Monday, September 22, 2008

Tips for quick searches and using Run commands

1. Quickly get definitions

Would you like to get a definition of a term quickly? This quick grab of a definition works in Firefox 3.0. Say you need the definition of "allopathy." Here's what you do:

1) Hit Ctrl + L when Firefox is open (this selects the URL in the address bar)

2) Type and hit Enter.

Here's what you get:


2. Quickly get English equivalents of Japanese terms from online references

If you have already registered your favorite bilingual database such as Glova in a an earlier article Lightning search of an online database, you should see a blue icon with white lens on the right hand side of the Firefox screen like so:


Well, you are all set to hit a few keys and search for Japanese terms too!

Here's what you do:

1) Hit Ctrl + K (shifts the focus on the search bar)

2) Paste or enter the Japanese term you wish to search and hit Enter.

That's it! Here are the results for 変換:


3. Useful run commands

As a translator, you need to use the keyboard more to reduce wear and tear of your wrist. I find run commands useful and use them whenever I can. You'll find huge lists of 156, 164, 178 and so on, run commands on the Net - but nobody in his right mind would remember or use such a lot of commands. I give here some of run commands that I find useful and which have saved me a lot of mousing around.

Remember all you need to do is hold down the Win Key, press R, then type in or copy and paste the command from the list below and hit ENTER.

appwiz.cpl Opens the Add and Remove Programs in Control Panel
calc Launches the calculator
charmap Launches character map - you can search for those Greek and mathematical symbols you wish to insert in Word.
clpbrd View the clipboard. Shows you what you have copied to the clipboard using Ctrl C.
cmd Command prompt - from where you can run all kinds of DOS commands
control Opens Control Panel to gives you access to all kinds of settings
control folders Perform folder settings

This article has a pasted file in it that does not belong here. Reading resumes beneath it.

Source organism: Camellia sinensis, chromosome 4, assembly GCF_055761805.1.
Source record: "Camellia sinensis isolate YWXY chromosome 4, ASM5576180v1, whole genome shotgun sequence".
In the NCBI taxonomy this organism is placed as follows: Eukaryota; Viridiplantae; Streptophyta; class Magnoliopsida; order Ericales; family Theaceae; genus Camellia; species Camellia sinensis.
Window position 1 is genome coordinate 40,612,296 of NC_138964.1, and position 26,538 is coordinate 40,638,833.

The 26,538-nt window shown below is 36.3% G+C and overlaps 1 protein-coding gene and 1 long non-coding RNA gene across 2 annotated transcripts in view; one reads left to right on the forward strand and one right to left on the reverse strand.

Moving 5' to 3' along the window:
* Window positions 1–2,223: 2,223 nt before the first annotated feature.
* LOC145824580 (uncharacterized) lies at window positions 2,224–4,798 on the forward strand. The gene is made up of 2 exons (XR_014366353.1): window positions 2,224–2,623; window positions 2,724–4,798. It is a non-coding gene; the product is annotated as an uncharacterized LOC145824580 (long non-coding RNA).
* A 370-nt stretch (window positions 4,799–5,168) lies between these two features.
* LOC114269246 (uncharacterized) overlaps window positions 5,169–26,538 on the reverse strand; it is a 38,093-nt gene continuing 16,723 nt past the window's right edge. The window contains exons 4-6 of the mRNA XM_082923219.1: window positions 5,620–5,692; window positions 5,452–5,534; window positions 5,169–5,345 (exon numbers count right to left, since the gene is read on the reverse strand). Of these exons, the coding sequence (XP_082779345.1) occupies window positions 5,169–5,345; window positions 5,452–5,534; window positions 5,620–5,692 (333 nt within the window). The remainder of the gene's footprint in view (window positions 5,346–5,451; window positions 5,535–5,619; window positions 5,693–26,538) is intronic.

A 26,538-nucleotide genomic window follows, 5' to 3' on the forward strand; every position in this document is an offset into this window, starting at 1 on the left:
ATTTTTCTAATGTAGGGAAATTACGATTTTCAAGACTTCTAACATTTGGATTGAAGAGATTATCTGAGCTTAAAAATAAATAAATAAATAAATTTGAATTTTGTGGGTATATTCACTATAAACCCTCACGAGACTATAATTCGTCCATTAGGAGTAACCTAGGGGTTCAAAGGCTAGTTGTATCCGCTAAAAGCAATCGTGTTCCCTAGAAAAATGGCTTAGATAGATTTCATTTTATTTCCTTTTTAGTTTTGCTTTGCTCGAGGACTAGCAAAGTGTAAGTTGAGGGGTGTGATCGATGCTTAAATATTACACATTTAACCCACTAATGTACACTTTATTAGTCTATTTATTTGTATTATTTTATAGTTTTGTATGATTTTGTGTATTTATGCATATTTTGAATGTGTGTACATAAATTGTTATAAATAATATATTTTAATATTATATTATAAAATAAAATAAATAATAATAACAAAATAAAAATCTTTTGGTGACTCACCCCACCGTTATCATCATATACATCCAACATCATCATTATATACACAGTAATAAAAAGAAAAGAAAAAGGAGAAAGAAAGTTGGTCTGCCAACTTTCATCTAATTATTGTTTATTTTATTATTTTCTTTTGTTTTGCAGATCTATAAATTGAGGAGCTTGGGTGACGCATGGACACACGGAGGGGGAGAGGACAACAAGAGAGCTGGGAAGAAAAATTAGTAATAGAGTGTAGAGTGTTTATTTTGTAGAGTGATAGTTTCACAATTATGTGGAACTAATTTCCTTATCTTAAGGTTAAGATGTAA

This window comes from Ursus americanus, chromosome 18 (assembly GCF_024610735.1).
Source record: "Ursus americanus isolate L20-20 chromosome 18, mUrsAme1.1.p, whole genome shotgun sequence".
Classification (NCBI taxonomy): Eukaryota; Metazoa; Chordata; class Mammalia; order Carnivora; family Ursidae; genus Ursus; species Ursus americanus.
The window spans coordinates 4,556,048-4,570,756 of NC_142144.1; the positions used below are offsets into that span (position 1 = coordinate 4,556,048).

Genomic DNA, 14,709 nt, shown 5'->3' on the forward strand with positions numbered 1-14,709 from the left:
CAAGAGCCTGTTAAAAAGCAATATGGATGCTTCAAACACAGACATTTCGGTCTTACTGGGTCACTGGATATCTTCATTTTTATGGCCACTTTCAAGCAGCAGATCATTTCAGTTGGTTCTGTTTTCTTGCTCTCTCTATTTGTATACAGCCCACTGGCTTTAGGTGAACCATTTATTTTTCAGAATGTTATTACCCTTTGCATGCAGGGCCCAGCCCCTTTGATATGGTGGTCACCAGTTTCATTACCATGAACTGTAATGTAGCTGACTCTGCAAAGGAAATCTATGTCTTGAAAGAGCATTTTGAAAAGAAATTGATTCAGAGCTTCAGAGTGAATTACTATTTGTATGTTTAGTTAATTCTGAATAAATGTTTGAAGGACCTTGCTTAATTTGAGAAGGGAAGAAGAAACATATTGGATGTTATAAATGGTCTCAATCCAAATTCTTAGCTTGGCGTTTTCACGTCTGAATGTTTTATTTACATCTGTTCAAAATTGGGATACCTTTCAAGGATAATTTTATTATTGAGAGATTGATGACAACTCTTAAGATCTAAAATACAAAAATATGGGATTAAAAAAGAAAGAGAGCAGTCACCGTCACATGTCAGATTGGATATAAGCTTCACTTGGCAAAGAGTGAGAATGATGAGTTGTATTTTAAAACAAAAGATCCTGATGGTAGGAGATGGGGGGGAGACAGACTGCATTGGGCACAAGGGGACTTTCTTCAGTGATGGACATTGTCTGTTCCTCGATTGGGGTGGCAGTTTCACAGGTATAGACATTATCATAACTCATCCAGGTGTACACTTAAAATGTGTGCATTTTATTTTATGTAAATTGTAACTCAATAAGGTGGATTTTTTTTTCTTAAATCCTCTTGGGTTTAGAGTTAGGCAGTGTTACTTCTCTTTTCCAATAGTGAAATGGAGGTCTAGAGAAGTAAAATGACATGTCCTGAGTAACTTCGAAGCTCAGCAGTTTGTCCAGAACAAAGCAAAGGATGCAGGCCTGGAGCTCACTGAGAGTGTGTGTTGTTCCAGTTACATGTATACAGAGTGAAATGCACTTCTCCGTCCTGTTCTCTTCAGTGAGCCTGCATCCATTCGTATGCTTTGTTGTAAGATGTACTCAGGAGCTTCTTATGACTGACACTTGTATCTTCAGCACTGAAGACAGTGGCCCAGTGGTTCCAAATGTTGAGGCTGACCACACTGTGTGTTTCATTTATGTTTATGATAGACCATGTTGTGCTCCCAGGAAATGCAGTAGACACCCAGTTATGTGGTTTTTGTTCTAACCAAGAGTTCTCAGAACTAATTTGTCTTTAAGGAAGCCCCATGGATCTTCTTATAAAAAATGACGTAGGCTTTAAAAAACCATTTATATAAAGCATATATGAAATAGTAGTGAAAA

devmgmt.msc Opens the device manager. The moment you find a yellow exclamation work next to a device here, you know something's wrong!
desk.cpl Perform screen resolution, screen saver and other desktop settings
mrt Checks your system for malicious software
excel Launches Excel
mspaint Launches Paint
powerpnt Launches Powerpoint
winword Launches Word
osk Displays your Onscreen keyboard
regedit Make changes to your Registry - take care
shutdown Shuts down Windows
sysinfo Shows information about your system
taskmgr Shows what applications are running; gives you the option to close down running applications
winver Shows you which version of Windows is running

That's all for today folks. Have a great day!

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Thursday, September 11, 2008

Various utilities and useful links

I was in the US for more than a month and personal as well as business engagements took away time for this blog. I'm back again and hope to record convenient tools and tips during my forays into the World Wide Web. I have put through a smorgasbord  of offerings this time. 'Nuff said - here they are:

1. Launch bar

I wrote about SlickRun many months ago, and I still use this great utility. For a second line of applications that I wish to run, here is a simple method (for Windows that is, and I use XP) that does not involve installing any application. Here's what you do:

a. Right click your desktop and create a new folder;  call it “Launch Bar”.

b. Drag the Launch Bar folder to the extreme top of the desktop screen and drop it.

c. That's it - you have a toolbar.

d. Now drag the applications you need to launch and drop them in  this launch bar.

You can also right click this toolbar at the top and click on the feature to automatically hide it so that it pops up only when you bring the cursor to the top of the Desktop Screen. Here's what mine looks like:

launch bar

2. New patent search site

For all ye patent buffs - here's a new site ( that gives you patents in clean PDFs and as late as last month too. I searched with keywords "planing boat" and found a patent dated Aug. 26, and another with the keyword "semiconductor" and found one dated Aug. 28.

3. Auto-complete at command prompt

I'm sure some of you must be using the command prompt especially when you want to print a list of files (see Quickly print a list of files to a file) but here's a neat trick where you can use Auto-complete to display directories or files using the tab key at the command prompt. I came across this trick in another blog by another techie. The procedure involves making a small change in the Windows Registry, so make sure you make a backup of the Registry before you make changes! The instructions for changing the just one value in the Registry are clearly given here.

This gives you the ability to hit TAB to type out long Japanese file names at the command prompt - see example below.

Auto complete at command prompt

Until next week, here's wishing you a great day!